Linguistic Semantic Agraphia: A Dissociation of the Lexical Spelling System From Semantics
Two spelling systems have been described. The phonological system transcodes speech sounds to letters and is thought to be useful for spelling regular words and pronounceable nonwords. Although the second system, the lexical-semantic system, is thought to use visual word images and meaning to spell irregular words, it is not known if this system is dependent on semantic knowledge. We used a homophone spelling test to examine the lexical-semantic system in five patients. The patients were asked to spell individual homophones (doe or dough) using the context of a sentence. Semantically incorrect and correct homophones were spelled equally well, whether they were regular or irregular. These results demonstrate that an irregular word may be spelled without knowledge of the word's meaning. Therefore, the lexical system can be dissociated from semantic influence.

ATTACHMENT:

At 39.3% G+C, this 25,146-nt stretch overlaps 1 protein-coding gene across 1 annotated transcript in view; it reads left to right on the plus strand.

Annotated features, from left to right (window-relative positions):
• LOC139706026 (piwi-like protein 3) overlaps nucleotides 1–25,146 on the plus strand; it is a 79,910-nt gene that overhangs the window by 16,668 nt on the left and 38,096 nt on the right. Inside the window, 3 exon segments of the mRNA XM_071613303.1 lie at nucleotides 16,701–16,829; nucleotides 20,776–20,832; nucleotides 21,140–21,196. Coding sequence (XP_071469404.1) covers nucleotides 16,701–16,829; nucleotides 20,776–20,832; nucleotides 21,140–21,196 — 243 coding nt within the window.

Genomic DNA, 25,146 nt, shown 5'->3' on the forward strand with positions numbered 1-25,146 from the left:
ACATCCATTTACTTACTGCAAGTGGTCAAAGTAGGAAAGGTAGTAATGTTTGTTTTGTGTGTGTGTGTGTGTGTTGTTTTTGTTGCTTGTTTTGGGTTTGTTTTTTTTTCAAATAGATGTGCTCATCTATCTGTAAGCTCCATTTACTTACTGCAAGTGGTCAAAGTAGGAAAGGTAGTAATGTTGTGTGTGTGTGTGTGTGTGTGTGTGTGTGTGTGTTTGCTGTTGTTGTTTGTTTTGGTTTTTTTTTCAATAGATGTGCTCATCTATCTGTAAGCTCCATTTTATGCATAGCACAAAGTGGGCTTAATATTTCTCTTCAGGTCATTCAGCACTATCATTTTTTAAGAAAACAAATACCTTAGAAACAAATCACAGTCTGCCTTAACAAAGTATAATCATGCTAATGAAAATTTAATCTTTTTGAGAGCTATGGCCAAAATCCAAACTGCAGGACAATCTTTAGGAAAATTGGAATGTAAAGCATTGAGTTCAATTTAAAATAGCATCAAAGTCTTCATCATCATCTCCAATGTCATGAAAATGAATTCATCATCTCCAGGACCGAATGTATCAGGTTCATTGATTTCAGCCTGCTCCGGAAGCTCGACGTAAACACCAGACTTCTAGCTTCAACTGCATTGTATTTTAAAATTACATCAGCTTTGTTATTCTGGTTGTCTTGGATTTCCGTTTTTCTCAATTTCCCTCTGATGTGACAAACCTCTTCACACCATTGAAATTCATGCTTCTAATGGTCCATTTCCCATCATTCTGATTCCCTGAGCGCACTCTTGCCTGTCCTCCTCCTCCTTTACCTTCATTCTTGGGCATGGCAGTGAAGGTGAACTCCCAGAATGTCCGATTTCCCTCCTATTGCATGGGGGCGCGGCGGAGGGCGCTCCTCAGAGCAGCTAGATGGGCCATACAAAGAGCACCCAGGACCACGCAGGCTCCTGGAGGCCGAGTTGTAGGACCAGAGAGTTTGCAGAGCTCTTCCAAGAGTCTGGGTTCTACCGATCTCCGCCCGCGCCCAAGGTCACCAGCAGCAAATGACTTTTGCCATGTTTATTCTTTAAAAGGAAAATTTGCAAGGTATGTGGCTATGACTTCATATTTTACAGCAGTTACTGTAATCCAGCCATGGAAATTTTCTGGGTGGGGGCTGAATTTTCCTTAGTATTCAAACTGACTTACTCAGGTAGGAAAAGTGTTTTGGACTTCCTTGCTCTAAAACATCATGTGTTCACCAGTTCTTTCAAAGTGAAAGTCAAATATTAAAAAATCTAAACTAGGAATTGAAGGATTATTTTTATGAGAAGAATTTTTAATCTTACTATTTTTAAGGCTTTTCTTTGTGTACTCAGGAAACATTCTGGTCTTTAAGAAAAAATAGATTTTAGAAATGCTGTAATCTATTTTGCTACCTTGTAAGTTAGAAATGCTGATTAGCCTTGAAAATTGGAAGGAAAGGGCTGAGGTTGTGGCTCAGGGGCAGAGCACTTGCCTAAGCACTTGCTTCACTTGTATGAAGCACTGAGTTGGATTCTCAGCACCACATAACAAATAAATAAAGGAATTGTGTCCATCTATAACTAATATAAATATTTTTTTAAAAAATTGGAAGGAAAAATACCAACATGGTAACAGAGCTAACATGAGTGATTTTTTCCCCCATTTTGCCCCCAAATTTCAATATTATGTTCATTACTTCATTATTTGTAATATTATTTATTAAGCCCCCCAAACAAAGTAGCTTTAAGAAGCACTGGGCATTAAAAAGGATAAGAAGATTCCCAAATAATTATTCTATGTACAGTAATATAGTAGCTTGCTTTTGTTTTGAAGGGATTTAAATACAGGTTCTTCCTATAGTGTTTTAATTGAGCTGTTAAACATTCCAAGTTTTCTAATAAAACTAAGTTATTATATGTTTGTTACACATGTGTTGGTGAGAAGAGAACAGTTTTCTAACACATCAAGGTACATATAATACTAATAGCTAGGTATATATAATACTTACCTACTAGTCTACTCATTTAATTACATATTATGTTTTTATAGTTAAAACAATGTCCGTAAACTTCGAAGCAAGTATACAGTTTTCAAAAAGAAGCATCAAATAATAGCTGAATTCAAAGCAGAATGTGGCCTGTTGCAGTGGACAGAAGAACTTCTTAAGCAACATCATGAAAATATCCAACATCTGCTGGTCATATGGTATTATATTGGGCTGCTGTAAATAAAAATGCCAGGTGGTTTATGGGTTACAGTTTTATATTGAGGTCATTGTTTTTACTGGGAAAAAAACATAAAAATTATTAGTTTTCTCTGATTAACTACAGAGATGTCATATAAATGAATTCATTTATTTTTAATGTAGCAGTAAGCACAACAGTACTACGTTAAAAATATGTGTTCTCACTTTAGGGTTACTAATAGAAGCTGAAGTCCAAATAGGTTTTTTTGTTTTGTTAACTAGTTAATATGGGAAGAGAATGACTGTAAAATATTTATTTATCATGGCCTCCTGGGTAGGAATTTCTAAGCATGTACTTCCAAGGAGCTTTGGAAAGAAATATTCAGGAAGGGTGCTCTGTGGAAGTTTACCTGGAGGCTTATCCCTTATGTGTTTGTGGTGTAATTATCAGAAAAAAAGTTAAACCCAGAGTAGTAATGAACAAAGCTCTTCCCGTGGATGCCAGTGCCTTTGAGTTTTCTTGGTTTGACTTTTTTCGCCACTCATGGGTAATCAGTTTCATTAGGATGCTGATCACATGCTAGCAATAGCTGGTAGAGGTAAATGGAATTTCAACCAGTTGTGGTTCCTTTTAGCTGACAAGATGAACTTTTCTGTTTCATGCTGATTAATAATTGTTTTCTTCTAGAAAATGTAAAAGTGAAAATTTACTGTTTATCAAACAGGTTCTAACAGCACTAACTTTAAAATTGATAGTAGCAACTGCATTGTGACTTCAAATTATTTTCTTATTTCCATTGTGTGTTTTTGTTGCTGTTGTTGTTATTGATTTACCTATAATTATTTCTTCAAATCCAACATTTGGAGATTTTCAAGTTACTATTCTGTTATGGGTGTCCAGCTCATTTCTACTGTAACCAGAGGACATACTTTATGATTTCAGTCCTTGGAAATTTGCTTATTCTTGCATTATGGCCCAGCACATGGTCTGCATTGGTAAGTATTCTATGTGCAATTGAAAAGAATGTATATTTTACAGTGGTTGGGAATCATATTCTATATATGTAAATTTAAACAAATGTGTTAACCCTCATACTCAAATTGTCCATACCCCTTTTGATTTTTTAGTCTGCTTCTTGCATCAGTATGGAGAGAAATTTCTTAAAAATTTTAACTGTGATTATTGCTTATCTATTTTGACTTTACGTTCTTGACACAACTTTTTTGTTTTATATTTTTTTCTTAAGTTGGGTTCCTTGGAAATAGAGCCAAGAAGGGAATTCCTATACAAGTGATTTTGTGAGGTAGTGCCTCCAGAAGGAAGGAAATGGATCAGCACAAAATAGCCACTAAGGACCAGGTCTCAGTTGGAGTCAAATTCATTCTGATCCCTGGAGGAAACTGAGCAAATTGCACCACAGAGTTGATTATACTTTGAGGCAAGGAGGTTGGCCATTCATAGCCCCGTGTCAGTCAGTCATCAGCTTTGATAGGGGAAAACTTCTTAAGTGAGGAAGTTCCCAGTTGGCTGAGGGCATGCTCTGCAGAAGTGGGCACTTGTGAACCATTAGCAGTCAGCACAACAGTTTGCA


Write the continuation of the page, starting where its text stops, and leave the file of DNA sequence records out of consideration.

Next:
Roeltgen, David P.; Rothi, Leslie Gonzalez; and Heilman, Kenneth M.. 1986. Linguistic Semantic Agraphia: A Dissociation of the Lexical Spelling System From Semantics. Brain and Language. Vol.27(2). 257-280. https://doi.org/10.1016/0093-934X(86)90020-9 PMID: 3955343 ISSN: 0093-934X